A highly functional security program requires attention to detail, dynamic communication, and building and fostering relationships. Whether during my time serving in a combat environment in Vietnam as a medic with the U.S. Army’s 5th Special Forces Group, leading the United States Secret Service as its 19th Director, or developing security practices for all NFL stadiums during my tenure as the director of security for the Cleveland Browns, these core pillars have always been required for success.
The same holds true for a top-tier security program for a regulated cannabis business. Here is my advice for companies developing their own security plans.
1. Conduct a risk assessment, and never stop.
A detailed approach begins with an initial thorough risk assessment. This evaluation should not only examine the threat environment (i.e., the actors, their capabilities, and the realities of your environment), but also be tailored to effectively support the regular and sustained operations of the facility and business. Additionally, the risk assessment must include the local community, its resources, its geography, and prospective mutually beneficial partnerships with first responders and community leadership. Undoubtedly, the ongoing risk assessment program is not only vitally important, but it becomes more complex with intelligence management, defensive strategies, and evolving environments.
2. Build a rapport with locals and law enforcement officials.
I was very fortunate in this respect, as Andy Rayburn, CEO of Buckeye Relief, prioritized communication with the local community at the business’s very early stages. This was a team effort that included educational discussions in announced public forums with concerned citizens and local city, county, and state leaders. From the very beginning, Buckeye Relief was committed to working with and giving back to the community. Matt Winningham, Buckeye Relief’s security lead, and I built a strong, mutually beneficial relationship with the local police department by inviting them into our facility, volunteering, supporting multiple annual fundraisers, and more. These relationships continue to pay dividends for security operations at Buckeye Relief.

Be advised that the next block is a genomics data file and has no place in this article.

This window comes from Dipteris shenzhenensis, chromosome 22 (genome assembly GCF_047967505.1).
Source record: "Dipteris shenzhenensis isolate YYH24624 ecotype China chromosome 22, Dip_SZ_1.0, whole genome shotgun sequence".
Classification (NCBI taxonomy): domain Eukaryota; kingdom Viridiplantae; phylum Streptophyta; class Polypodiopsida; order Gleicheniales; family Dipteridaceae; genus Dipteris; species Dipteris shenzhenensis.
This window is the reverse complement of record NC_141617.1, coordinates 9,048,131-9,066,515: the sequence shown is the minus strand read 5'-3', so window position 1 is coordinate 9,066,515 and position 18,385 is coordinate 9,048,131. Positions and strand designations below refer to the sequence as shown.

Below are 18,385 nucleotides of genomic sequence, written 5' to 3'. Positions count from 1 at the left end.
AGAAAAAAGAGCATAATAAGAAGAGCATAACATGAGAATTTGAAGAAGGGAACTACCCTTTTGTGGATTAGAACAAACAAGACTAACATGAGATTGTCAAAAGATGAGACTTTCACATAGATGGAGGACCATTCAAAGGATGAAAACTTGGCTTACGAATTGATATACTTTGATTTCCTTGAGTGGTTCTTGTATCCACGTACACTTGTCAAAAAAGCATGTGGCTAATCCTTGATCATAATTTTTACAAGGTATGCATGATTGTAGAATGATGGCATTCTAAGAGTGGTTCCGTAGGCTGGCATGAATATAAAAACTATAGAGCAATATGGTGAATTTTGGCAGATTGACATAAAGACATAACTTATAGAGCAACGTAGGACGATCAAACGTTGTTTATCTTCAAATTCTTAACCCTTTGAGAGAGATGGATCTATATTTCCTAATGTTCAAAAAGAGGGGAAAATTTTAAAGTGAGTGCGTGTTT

3. Create a plan that includes your IT department.
A relationship with your information technology (IT) director or department is a paramount security connection that requires accurate, relevant, and timely communication. In a world that is continually becoming more technical and automated, no state-of-the-art security program can be absent of cutting-edge technology; therefore, a security program and the people behind it must understand the latest technical vulnerabilities and be well-versed in cybersecurity.
4. Make everyone’s roles and responsibilities clear.
Communication also is needed to ensure that everyone is aligned and understands their roles within the overall security department and its operations. Furthermore, security leadership must communicate and align with management to understand possible risks and exposures, as well as to identify and understand all acceptable risks. This process begins with the initial security plan and its submission to the governing body, and continues through construction, building operations, and product transportation, in addition to all future modifications, updates, and unforeseen events.
5. Thoroughly vet your security team and partners.
It can be difficult for stakeholders in a cannabis company to quickly determine qualified and competent security applicants and solutions versus those groups claiming to have the same qualities and same wealth of experience. Whether internal or external, validate verifiable extensive experience, preferably in the cannabis industry, that demonstrates a core mastery of attention to detail, dynamic communications, and the ability to build and foster successful relationships.